Tseng says she doesn’t really have a typical workday. A lot of what she does involves ways to improve Optum’s market presence or improve the company’s operations. For instance, on the day of the interview with Managed Care, Tseng reviewed requests for proposals from states regarding how to serve long-term care populations.

She’s also very much involved in helping states, health plans—including UnitedHealthcare—and ACOs with health services management. “For example, earlier this year, Massachusetts selected Optum to support management of its long-term services and support program, which has an annual cost of $3.5 billion. The program provides care for 300,000 of Massachusetts’s Medicaid members, including people with disabilities and frail elders.”

Within three months of signing the contract, Tseng says that she built a team, created workflow processes, and configured the health management system needed to enhance prior authorization and utilization management, provider enrollment and revalidation, a provider service center, and reporting and analytics to continuously improve quality.

“We are helping them credential, enroll, and train their providers,” says Tseng. “We are also helping them implement a system that verifies electronic visits and answers provider questions about claims.”

Affordable hearing aids

Tseng’s most proud of her push to make hearing aids affordable. Hearing aids have long been a problem in American health care. Insurers don’t cover them, and people—especially seniors who are most in need of them—can’t afford them. The prices vary—Costco sells low-priced hearing aids—but a 2015 federal government report pegged the average price of a single hearing aid at $2,300.

Dan G. Blazer, a member of the National Academies of Sciences, Engineering, and Medicine, who has chaired some of that organization’s committees, told AARP in October 2016 that one of the reasons hearing aids are so expensive is that six global companies control 90% of the market. There’s also a lack of transparency in terms of cost of producing the hearing aids compared with what it costs to distribute them.

Lisa Tseng, MD

Can you hear me now? At town hall meetings for seniors, Lisa Tseng, MD, learned of the need for affordable hearing aids. That spurred her to launch hi HealthInnovations.

To address these problems, Tseng spearheaded hi HealthInnovations, Optum’s leap into the hearing aid business. The hi HealthInnovations idea was not vetted by the company’s innovations council cited above. Instead, Tseng presented the idea directly to UnitedHealth Group’s senior leadership team. Within two hours, the concept received funding and Tseng began building the business.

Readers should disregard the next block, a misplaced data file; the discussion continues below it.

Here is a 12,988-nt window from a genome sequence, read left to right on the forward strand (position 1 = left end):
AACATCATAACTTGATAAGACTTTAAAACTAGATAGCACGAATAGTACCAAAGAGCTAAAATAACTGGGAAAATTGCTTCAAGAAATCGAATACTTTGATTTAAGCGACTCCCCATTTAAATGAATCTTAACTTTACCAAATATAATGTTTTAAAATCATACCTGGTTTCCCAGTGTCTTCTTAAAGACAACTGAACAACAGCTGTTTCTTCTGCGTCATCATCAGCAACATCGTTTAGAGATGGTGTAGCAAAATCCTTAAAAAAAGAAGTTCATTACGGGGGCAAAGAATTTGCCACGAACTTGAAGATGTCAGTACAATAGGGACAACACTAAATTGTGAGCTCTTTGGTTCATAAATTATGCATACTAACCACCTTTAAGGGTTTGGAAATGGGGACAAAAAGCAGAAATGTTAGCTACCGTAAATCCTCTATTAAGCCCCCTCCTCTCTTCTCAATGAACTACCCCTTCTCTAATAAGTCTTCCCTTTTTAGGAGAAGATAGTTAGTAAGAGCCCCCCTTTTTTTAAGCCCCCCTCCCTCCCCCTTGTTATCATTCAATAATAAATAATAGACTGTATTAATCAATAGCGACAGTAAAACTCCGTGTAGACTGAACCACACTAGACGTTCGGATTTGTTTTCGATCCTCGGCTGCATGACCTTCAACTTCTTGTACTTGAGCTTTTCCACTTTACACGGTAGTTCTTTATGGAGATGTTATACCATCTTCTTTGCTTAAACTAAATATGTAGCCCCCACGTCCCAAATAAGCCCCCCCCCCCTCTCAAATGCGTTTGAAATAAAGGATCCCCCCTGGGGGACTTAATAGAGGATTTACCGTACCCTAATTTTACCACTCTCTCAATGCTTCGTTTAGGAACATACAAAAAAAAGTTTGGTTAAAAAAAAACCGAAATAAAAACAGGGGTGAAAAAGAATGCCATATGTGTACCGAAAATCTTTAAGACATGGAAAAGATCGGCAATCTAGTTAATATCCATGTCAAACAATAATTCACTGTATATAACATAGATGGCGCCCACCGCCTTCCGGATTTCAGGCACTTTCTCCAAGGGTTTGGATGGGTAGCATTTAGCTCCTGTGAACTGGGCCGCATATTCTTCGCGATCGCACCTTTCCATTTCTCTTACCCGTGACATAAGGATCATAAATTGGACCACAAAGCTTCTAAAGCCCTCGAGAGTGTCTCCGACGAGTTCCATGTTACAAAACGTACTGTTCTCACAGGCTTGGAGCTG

The idea occurred to her while working at UnitedHealthcare six years ago as chief of staff of the public and seniors market, which included Medicare and Medicaid health plans. “Through town hall meetings for beneficiaries, we asked members: ‘What do you want more from your health plan?’ And the answer was, in addition to affordable health plans and prescription drugs, affordable hearing aids.”

And hi HealthInnovations is a direct-to-consumer hearing aid business that sells hearing aids to UnitedHealthcare’s 36 million members. The price to the member varies with plan design and market, ranging from free to $599. The company contracted with a hearing aid original equipment manufacturer called IntriCon, located in Arden Hills, Minn., to make devices for the program. Tseng’s hi HealthInnovations offers a hearing test, fitting, and support.

In addition to selling hearing aids to United Healthcare members, hi HealthInnovations sells its products to the general public at prices that it says are 70% cheaper than prices for similar hearing aids sold through traditional channels.

Part of the savings also comes from educating consumers on how best to use their hearing aids through online videos, free hearing health seminars over the phone, and video chats with hearing experts. This reduces the need for multiple follow-up appointments, Tseng says. Hundreds of thousands of people have gotten hearing aids through hi HealthInnovations.

Likes Minnesota

Tseng spends about a third of her time working on hi HealthInnovations and a large fraction of the rest with state health officials, mainly on Medicaid programs.

She has also worked with the pharmacy care services team to develop Optum’s Specialty Pharmacy Clinical Management Program, which brings together medical and pharmacy data to address medical, emotional, and social barriers to treatment adherence and preventive care.

With specialty drugs being the fastest growing component of pharmacy expenditure, “it is critical that Optum’s specialty pharmacy management services provide hands-on, patient-centric support to help manage complex conditions holistically and deliver positive outcomes, quality, and value for consumers and benefit plan sponsors.”

Of course, in business if you’re not moving forward, you’re going backward. Tseng reads the Wall Street Journal, Harvard Business Review, and Modern Healthcare, always trying to find a way to better position her products in the marketplace.

Optum and UnitedHealth Group are both headquartered in suburban Minneapolis. Tseng likes Minnesota and has gotten used to the frigid autumns and winters. “Yes,” she jokes, “I am in sunny Minnesota. It’s in the low 30s right now.” This was in late October. She enjoys the restaurants and cultural offerings in downtown Minneapolis (“living here is really cool”), where she resides in a condo that is steps away from the climate-controlled, 11-mile skyway system. She’s quick to remind that the city is hosting the Super Bowl this year.

She routinely pulls 13- to 14-hour days, so marriage is not on Tseng’s radar at the moment. She speaks Mandarin and loves to travel. “Very soon, I will be going to Taipei, Seoul, and Shanghai,” she says.

One of Tseng’s babies, hi HealthInnovations, sells hearing aids to UnitedHealthcare members at a cost of anywhere from free to $599.